Chapter 13 Bankruptcy: Key Considerations for Real Estate

What happens when a mortgage loan matures during an open bankruptcy case?

It’s a common question among creditors, especially during these times of economic uncertainty and inflation. Understanding the ins and outs of this complex filing can help you recover unpaid debts related to real estate and ensure as smooth of a process as possible. Recently, shareholder Milos Gvozdenovic and attorneys Garry Masterson and Erin McCabe answered some of the industry’s top questions on chapter 13 bankruptcies in the latest Weltman webinar, Real Estate in Chapter 13 Bankruptcy Cases: Life After Confirmation.

The engaging session reviewed several key topics, including:

  • Treatment of mortgages within a chapter 13 
  • Notice of mortgage payment change
  • Response to notice of final cure

Chapter 13 bankruptcy FAQs

Here are a few of the top FAQs answered by our chapter 13 bankruptcy experts.

1. How does a chapter 13 filing affect creditors?
At the outset, a chapter 13 bankruptcy filing operates as a stay on any foreclosure case or sheriff’s sale. As soon as the bankruptcy is filed, creditors must halt any collections actions. The case cannot be prosecuted or pursued without you filing and obtaining a relief from stay from the bankruptcy court. 

In foreclosure-related cases, if a judgment has been entered and there is a sheriff’s sale that is scheduled in the future, it needs to be canceled or postponed if relief from stay is not obtained before the sale proceeds. Once you obtain relief from stay, the sale can proceed as normal under the law of the state. 

2. Is relief from stay always granted?
You cannot always assume that relief from stay will be granted related to the mortgage. That’s why it’s important to affirmatively participate in all aspects of the bankruptcy case, even while the relief from stay is pending a court judgment. You can file a proof of claim, review the bankruptcy plan and, when the plan is filed, you can object to the plan, if necessary, and monitor case events. 

3. How does a chapter 13 filing impact pre-petition mortgage arrears?
Sometimes, when the debtor is behind on mortgage payments and files for bankruptcy, the court will put those arrears related to your account into the plan. When this occurs, the arrears are intended to be paid over the lifetime of the bankruptcy plan, which is usually a term of three to five years. 

In many instances, you will receive more than one type of payment per month. You may receive payments from multiple different sources, such as a trustee for the pre-petition arrears or post-petition payments from the debtor. You need to make sure you apply these payments to the correct payment. 

4. Are there exceptions to the anti-modification rule?
Generally, a court cannot approve a chapter 13 plan that modifies the terms of the mortgage if the principal residence of the debtor secures your loan. They cannot cram down the principal balance due on your loan, nor can they lower the interest rate or the monthly payments. They also cannot extend the term on the loan or increase the number of payments.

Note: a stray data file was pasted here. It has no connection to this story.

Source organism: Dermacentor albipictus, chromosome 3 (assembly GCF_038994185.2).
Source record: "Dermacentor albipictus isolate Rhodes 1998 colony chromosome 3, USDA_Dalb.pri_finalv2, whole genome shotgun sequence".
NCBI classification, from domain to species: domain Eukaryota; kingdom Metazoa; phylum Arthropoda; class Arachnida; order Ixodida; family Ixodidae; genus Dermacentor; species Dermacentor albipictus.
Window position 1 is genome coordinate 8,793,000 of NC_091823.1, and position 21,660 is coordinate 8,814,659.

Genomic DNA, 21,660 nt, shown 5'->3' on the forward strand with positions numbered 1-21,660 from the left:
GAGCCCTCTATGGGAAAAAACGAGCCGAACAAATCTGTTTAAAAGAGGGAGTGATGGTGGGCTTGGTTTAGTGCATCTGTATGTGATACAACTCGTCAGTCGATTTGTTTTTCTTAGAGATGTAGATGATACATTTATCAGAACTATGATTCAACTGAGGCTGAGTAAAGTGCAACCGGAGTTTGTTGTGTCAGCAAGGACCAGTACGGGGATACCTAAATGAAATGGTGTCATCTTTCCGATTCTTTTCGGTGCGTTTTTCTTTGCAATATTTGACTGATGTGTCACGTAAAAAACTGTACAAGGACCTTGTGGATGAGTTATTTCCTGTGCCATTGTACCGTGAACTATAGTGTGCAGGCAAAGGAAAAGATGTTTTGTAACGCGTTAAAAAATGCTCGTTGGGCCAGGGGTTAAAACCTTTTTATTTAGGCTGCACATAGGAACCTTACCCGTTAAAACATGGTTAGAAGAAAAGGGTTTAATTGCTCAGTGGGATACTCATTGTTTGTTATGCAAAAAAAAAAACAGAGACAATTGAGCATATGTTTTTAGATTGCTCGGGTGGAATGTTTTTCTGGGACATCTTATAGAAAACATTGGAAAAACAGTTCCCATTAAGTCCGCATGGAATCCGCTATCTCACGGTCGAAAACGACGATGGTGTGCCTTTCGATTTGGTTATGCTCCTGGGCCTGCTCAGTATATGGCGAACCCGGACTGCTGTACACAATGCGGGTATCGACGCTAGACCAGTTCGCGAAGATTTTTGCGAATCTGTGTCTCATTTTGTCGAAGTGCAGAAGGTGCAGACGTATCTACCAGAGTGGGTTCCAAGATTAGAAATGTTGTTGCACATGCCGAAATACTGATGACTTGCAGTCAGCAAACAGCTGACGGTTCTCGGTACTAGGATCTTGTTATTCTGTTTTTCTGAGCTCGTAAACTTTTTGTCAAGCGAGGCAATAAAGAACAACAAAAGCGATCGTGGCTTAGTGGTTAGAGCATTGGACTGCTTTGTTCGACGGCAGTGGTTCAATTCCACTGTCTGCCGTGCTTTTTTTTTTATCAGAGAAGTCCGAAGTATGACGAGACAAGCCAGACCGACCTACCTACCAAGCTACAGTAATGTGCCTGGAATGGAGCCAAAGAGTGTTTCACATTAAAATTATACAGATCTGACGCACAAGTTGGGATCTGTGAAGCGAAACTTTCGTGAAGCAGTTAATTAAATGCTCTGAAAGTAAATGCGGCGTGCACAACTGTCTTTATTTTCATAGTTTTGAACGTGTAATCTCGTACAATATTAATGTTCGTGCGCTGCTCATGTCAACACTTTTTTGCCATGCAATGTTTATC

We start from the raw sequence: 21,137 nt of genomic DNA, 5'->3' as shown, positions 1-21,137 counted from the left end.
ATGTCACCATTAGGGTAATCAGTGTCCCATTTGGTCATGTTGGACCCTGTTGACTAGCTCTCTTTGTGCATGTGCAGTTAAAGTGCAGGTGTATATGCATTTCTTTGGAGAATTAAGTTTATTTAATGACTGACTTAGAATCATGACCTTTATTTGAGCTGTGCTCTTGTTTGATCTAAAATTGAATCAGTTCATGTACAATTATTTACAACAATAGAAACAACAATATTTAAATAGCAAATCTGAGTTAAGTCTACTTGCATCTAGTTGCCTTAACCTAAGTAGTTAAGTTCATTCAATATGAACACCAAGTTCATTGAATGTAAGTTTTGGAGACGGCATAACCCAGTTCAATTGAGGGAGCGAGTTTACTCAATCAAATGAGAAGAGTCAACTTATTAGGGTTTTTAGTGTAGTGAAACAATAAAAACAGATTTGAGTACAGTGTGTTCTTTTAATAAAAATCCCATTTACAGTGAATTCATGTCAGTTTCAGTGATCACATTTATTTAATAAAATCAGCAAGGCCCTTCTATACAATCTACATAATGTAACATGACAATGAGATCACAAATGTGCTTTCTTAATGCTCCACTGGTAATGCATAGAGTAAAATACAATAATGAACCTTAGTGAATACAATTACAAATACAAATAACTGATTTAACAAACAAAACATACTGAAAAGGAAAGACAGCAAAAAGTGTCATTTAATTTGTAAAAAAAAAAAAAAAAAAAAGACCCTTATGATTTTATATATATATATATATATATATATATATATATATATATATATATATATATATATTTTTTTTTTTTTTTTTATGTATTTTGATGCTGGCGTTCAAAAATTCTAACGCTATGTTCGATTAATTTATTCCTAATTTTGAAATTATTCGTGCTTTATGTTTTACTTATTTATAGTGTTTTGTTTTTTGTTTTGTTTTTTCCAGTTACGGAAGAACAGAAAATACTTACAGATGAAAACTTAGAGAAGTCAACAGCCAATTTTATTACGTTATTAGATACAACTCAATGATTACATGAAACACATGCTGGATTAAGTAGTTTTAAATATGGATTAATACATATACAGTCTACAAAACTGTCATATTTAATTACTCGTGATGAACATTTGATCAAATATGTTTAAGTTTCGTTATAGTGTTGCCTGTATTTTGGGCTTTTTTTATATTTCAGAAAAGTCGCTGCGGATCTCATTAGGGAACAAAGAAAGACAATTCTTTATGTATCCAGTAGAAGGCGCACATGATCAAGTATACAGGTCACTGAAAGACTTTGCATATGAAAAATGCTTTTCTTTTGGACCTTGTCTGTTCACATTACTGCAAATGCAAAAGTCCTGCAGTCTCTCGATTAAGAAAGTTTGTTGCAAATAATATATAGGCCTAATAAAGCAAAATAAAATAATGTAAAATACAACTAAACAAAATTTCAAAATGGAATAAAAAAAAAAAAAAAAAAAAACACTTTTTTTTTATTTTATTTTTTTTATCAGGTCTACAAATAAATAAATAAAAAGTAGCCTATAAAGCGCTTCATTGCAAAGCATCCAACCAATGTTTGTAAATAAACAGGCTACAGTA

However, there are exceptions. A major exception is that debtors can cure the pre-petition arrears while maintaining the post-petition arrears. The only requirement for what we call “cure and maintain” is that debtors must be able to maintain plan payments plus cover other expenses, including car, food, electric, and other bills. 

Another exception is related to early-maturing loans, which is any loan that matures before the final payment is due under the chapter 13 plan. In this situation, the normal restrictions regarding anti-modification are removed.  A plan could be approved to lower the interest rate or principal balance paid, or it can increase the number of payments while the bank’s case is pending.

5. If the bankruptcy plan fails and the foreclosure resumes, does a creditor have to start from scratch?
Of course, if this happens, you will want to connect with your attorney who is handling the foreclosure. However, typically you do not start from scratch. You would pick up where you left off. If the chapter 13 plan gets dismissed, you can resume the foreclosure and proceed with the sale of the property. 

6. What happens if a property sale goes forward before a bankruptcy is filed?
If the property sold at auction but the sheriff never confirmed the sale, or the deed was never transferred to the purchaser, you would normally file a motion for relief or object to the plan and attach the sale order as an exhibit. The prevalent case law indicates that once the property is sold before the bankruptcy is filed, the bankruptcy plan cannot undo the sale. It can only stop the foreclosure where it’s at but not go back and unwind what’s already been done.

For more FAQs, make sure to watch the webinar here. As always, contact our bankruptcy recovery team if you have additional questions or concerns. 

These blogs are not a solicitation for business and it are not intended to constitute legal advice on specific matters, create an attorney-client relationship or be legally binding in any way.

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Milos Gvozdenovic


Garry A. Masterson


John Erin McCabe


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